What percentage of United States retailers configure their cookie notice to respond differently to visitors with European IP addresses?

Bryan Cave Leighton Paisner


There are two situations in which the GDPR purports to apply extraterritorially to companies that have no contact to the European Union. The first situation, described in Article 3(2)(a) of the GDPR, occurs when a company that has no contacts with the European Union “offer[s] goods or services” to a person that is located in the European Union.  The second situation, described in Article 3(2)(b) of the GDPR, occurs when a company that has no contacts with the European Union “monitor[s]” the “behaviour” of someone “as far as their behaviour takes place within the Union.”1

While the regulation implied that merely having an internet website that is accessible to European Union residents is not enough for the GDPR to attach based upon Article 3(2)(a), there is uncertainty about whether a European supervisory authority might attempt to apply the GDPR to a website that is accessible to European Union residents and that deploys behavioral tracking cookies. 

The European Data Protection Board has only added to this uncertainty.  On 16 November 2018, the EDPB issued guidance that stated that the application of Article 3(2)(b) “could . . . encompass a broad range of monitoring activities, including in particular: Behavioural advertisement . . . [or] Online tracking through the use of cookies or other tracking techniques such as fingerprinting.”2  This suggests that a website that does not offer a good or service to Europeans might still be subject to the GDPR if it deploys tracking cookies.  The EDPB went on to say, however, that in order for monitoring jurisdiction to apply, it is “necessary to consider the controller’s purpose for processing the data and, in particular, any subsequent behavioural analysis or profiling techniques involving that data.”3  As website operators typically do not have access to the data collected via third party cookies (e.g., behavioural advertising networks) and, therefore, are arguably not controllers with respect to that data (let alone capable of analyzing or profiling data subjects from the data), the EDPB’s guidance suggests that a website operator may not trigger the application of the GDPR by permitting a third party tracking cookie to be deployed.  In connection with first party tracking cookies (i.e., those owned and controlled by the website operator), the guidance suggests that the GDPR would only be triggered if the operator used the information obtained from a cookie in order to conduct behavioral analysis specific to the data subject.  The guidance did not specify, however, the extent to which a company must engage in behavioral analysis before jurisdiction under Article 3(2)(b) would be triggered.  For example, there may be a distinction between a website that deploys a first party cookie which is intended to track a user over time and across multiple websites that are owned by a single company in order to create a long-term profile, and a single session cookie that may profile a user and provide recommendations based upon the users’ behavior over a short period of time (e.g., one session).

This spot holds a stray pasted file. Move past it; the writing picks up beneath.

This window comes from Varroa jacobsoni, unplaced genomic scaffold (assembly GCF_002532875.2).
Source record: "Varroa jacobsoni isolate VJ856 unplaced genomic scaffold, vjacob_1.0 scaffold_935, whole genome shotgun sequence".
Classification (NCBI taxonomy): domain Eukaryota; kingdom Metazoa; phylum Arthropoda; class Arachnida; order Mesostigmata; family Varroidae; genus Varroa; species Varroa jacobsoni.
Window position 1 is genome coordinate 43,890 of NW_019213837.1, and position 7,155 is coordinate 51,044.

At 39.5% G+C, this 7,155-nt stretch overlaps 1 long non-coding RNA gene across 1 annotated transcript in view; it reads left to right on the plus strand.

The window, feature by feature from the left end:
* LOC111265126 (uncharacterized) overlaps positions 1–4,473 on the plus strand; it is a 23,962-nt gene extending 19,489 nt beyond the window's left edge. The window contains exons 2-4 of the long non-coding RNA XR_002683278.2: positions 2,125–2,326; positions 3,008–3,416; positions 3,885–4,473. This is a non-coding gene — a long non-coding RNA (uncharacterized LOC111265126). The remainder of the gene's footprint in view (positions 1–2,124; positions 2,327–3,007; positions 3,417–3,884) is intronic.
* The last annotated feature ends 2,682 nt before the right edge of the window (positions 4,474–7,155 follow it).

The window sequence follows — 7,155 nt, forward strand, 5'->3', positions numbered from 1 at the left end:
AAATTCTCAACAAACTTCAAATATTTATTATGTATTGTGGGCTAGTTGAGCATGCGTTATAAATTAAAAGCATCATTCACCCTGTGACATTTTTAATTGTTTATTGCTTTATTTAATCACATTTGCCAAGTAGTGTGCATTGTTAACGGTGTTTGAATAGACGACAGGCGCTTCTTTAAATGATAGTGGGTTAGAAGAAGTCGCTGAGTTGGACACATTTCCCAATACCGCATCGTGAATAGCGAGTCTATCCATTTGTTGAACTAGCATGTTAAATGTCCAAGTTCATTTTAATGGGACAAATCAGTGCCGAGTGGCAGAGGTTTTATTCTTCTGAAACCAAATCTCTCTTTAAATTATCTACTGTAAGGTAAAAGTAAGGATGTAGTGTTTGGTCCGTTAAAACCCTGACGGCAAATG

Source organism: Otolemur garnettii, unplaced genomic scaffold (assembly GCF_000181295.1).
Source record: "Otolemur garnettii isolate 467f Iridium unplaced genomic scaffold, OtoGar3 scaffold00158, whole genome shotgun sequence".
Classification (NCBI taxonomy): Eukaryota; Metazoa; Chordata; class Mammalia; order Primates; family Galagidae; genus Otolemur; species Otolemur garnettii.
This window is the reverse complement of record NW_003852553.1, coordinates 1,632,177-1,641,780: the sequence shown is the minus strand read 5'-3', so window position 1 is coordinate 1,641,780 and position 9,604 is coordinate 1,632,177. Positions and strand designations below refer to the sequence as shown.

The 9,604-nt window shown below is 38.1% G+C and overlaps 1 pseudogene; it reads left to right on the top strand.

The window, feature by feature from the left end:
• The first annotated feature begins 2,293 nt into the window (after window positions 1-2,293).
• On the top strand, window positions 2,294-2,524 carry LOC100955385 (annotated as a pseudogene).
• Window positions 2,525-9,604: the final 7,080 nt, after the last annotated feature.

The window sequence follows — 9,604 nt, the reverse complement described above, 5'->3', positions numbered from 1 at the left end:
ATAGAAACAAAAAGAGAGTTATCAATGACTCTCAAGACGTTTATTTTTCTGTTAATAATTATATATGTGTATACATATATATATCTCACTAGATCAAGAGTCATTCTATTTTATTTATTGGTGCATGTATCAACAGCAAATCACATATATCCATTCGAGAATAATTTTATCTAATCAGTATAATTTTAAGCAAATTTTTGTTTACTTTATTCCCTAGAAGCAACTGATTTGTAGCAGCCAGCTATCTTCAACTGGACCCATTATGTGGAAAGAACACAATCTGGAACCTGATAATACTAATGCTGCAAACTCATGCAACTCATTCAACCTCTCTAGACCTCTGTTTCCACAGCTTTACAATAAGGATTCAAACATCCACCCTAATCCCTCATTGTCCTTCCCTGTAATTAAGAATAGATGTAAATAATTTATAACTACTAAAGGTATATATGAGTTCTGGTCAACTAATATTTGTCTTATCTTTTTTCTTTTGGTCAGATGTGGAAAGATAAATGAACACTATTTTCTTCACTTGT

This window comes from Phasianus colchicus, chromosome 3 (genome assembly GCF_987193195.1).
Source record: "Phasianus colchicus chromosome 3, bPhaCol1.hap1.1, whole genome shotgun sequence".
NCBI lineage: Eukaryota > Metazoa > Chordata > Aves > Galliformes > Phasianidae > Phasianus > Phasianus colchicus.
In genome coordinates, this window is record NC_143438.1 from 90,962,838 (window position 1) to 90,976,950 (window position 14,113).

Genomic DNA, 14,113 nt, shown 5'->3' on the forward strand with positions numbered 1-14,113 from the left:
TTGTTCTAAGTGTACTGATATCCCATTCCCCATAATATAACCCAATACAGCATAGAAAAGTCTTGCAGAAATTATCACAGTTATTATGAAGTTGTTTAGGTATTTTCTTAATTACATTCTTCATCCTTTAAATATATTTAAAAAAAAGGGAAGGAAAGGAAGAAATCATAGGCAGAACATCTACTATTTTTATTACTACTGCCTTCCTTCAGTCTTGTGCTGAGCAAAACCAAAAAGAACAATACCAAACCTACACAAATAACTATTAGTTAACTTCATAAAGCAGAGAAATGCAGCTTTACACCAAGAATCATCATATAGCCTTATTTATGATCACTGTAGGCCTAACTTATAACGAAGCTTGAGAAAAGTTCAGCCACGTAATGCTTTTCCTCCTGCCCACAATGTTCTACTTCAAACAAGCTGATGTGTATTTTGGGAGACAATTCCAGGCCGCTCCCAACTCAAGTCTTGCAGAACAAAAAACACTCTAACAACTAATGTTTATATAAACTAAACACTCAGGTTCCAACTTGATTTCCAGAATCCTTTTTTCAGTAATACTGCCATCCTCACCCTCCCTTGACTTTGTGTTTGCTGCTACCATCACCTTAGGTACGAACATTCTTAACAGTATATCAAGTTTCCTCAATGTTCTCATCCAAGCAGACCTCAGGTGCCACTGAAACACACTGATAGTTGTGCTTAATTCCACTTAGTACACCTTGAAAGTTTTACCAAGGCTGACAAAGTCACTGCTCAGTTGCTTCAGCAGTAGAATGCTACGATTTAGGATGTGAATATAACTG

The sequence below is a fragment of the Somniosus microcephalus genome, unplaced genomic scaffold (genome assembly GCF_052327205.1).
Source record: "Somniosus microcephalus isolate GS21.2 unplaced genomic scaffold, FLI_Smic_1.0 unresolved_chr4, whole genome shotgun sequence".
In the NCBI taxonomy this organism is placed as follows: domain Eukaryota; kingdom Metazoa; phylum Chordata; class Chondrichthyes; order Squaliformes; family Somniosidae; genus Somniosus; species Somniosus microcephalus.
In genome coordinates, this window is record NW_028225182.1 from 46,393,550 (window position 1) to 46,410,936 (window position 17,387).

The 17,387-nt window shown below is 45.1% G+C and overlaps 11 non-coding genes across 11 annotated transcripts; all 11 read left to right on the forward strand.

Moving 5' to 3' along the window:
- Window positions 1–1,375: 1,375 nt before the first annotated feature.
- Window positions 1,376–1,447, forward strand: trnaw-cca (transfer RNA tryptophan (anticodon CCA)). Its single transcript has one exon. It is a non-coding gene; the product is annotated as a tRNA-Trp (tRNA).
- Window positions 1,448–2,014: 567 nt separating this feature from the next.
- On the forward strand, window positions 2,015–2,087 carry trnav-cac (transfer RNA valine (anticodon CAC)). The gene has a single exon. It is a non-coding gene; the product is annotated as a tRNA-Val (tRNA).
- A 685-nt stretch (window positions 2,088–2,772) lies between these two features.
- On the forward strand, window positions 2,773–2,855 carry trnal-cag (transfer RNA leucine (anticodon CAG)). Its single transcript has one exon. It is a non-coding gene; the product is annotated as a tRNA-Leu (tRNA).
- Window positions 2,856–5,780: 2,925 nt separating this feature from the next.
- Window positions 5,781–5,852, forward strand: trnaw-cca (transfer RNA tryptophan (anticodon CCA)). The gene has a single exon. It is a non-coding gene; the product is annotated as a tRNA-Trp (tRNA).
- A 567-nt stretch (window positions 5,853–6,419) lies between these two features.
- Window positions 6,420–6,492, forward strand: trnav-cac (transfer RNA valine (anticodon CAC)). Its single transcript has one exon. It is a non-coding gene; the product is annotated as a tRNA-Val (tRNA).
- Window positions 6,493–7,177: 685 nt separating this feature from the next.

One strategy considered by many United States companies for mitigating the risk that a supervisory authority might determine that a United States retailer that deploys behavioral advertising cookies is subject to the GDPR is to deploy a geofenced cookie banner – i.e., one that seeks opt-in consent before the deployment of cookies from website visitors that utilize a European IP address, but does not require opt-in consent before the deployment of cookies from website visitors that utilize a United States IP address. 

In order to help companies understand and benchmark industry practices, BCLP randomly selected a sample of 33% of the Fortune 500 companies identified as being predominantly within the “retailing” sector and then visited their homepages from a server with an IP address in the United States and from a server with an IP address in Europe.4  As of January 13, 2020, 5% of Fortune 500 retailers deployed a geofenced cookie banner that required opt-in consent from European visitors, but did not require opt-in consent from United States visitors.5

For more information and resources about the CCPA visit http://www.CCPA-info.com. 

This article is part of a multi-part series published by BCLP to help companies understand and implement the General Data Protection Regulation, the California Consumer Privacy Act and other privacy statutes.  You can find more information on the CCPA in BCLP’s California Consumer Privacy Act Practical Guide, and more information about the GDPR in the American Bar Association’s The EU GDPR: Answers to the Most Frequently Asked Questions.

1. GDPR, Article 3(2)(b).

2. EDPB, Guidelines 3/2018 on the territorial scope of the GDPR (Article 3) – Version for public consultation (16 Nov. 2018) at 18.

3. EDPB, Guidelines 3/2018 on the territorial scope of the GDPR (Article 3) – Version for public consultation (16 Nov. 2018) at 18.

4. Websites were visited from a server in Paris France with the following IP:

5. Note that some companies in the survey population maintain multiple homepages.  For example, a corporation might own several different retail brands.  The survey focused only on the homepage of the corporate parent (if available) and did not analyze brand-specific practices.  If no corporate homepage was available the survey reviewed the website of the company’s most prevalent brand.

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DISCLAIMER: Because of the generality of this update, the information provided herein may not be applicable in all situations and should not be acted upon without specific legal advice based on particular situations.

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